Finance has long been viewed by researchers and entrepreneurs alike as the most important constraint to microenterprises in low- and middle-income countries. As a result, the literature on constraints to capital is more established and extensive that that on most other constraints. In seminal work, Rajan and Zingales (1998) show that sectors that are capital intensive are under-represented in countries with less-developed capital markets. They show that in such countries, sectors that rely more on external finance grow more slowly and have lower rates of entry.  This is a clever identification of the effect of financial constraints across a large number of high- and middle-income countries.[1]

In most low-income countries, the majority of people employed in urban economies work in enterprises with fewer than five employees. A large share of these are owners of the enterprises, often working by themselves or employing only unpaid workers from their immediate family. Recent research provides evidence on both the opportunities and limitations of providing capital to urban microenterprises. In several contexts, research has shown that the profits of such enterprises increase substantially following investments of capital. The returns have been found to exceed the interest rates charged by microlenders. That is the positive side of the story. But the data also show that capital injections alone are not enough to generate sustained growth of enterprises. In other words, capital can raise the level of the business, but not the rate of growth.  Moreover, the evidence indicates that standard microcredit models do not lead to changes even in the level of enterprise profits.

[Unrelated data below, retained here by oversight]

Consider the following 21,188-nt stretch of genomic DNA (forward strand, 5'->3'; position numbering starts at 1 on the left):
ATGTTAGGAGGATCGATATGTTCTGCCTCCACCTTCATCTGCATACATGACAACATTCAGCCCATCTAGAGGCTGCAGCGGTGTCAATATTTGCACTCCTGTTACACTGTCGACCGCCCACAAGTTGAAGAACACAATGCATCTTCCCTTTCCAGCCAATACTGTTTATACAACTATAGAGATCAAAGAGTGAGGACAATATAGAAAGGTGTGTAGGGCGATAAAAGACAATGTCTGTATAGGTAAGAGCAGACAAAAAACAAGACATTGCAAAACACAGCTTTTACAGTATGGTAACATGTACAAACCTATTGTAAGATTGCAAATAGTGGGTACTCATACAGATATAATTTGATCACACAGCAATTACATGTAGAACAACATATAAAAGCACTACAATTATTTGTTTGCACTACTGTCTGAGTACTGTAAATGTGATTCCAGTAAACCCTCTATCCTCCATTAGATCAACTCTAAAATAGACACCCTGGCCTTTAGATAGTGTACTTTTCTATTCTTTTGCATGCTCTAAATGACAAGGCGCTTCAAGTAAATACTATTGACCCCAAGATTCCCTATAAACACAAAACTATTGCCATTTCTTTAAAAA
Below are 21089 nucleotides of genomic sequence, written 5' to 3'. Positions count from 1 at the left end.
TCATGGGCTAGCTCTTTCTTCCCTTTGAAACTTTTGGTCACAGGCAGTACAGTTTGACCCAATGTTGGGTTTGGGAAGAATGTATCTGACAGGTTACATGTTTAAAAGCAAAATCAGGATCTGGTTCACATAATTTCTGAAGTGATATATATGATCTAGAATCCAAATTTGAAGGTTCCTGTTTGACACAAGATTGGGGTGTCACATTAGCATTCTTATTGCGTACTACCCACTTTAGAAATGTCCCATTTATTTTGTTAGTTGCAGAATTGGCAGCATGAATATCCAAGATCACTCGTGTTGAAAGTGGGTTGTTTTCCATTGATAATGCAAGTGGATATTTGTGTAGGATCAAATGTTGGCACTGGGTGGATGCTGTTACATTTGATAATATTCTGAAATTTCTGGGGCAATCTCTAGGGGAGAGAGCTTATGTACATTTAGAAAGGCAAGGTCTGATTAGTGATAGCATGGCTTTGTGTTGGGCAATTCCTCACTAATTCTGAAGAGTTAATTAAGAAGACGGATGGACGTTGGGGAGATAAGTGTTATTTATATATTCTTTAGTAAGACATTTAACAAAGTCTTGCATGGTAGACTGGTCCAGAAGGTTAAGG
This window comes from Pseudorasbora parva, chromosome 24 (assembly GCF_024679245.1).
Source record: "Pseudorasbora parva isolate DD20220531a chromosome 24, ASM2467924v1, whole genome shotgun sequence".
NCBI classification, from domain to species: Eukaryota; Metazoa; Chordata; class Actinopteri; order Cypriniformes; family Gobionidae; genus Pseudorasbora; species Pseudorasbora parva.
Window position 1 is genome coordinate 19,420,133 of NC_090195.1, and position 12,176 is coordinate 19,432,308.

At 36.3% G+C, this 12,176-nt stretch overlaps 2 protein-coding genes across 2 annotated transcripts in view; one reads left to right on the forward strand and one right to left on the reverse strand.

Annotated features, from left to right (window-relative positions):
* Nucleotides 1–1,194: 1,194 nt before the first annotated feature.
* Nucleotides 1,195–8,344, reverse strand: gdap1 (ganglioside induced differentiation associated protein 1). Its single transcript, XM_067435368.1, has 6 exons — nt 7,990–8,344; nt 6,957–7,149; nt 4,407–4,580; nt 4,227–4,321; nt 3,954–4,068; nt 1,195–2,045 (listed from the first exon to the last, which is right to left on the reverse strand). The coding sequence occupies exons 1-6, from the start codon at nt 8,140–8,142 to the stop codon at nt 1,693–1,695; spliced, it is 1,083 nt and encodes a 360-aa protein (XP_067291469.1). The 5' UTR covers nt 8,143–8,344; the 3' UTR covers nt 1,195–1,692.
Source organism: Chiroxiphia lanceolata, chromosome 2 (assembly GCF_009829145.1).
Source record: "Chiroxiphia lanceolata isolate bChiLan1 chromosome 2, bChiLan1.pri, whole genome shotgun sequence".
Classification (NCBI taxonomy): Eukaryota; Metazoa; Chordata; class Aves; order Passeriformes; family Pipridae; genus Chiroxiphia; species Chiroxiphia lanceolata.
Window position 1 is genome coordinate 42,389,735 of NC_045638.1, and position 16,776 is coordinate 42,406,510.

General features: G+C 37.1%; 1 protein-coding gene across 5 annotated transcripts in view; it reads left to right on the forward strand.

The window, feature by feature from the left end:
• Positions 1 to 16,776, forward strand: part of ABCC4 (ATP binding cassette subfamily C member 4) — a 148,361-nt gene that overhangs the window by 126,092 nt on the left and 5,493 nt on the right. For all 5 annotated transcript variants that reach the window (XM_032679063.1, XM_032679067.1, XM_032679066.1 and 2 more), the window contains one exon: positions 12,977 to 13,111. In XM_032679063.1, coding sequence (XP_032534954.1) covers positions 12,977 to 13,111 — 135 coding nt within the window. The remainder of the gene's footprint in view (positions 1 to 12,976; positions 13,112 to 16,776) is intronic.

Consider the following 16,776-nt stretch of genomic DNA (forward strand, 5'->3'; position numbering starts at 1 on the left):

We continue to learn as new evidence is generated, and this note offers a snapshot of the state of knowledge at the time of writing. The most compelling recent research on capital and microenterprises uses an experimental methodology. The state of the research on capital in microenterprises can be summarised as follows. Evidence from several experiments assigning grants to randomly selected enterprises indicates that the marginal return to capital is high, on average, for these enterprises. In contrast, randomised experiments providing standard loans to microenterprises show little or no effect of loans on enterprise profitability or sales. Recent work attempting to reconcile these somewhat conflicting results suggests that enterprise owners taking loans choose safer, lower-return investments. The terms of the loan contract (Fischer 2013; Field et al. 2013) lead them to avoid riskier, higher-return investments. Ongoing work explores contracts that involve more risk-sharing, using equity or state-dependent debt payments. There are fewer studies on the effect of capital injections in larger firms. There are a couple of notable exception to this, which we discuss below.

 

[1] The sample used by Rajan and Zingales is limited by the availability of data on accounting standards, and hence excludes the lowest-income countries.

 

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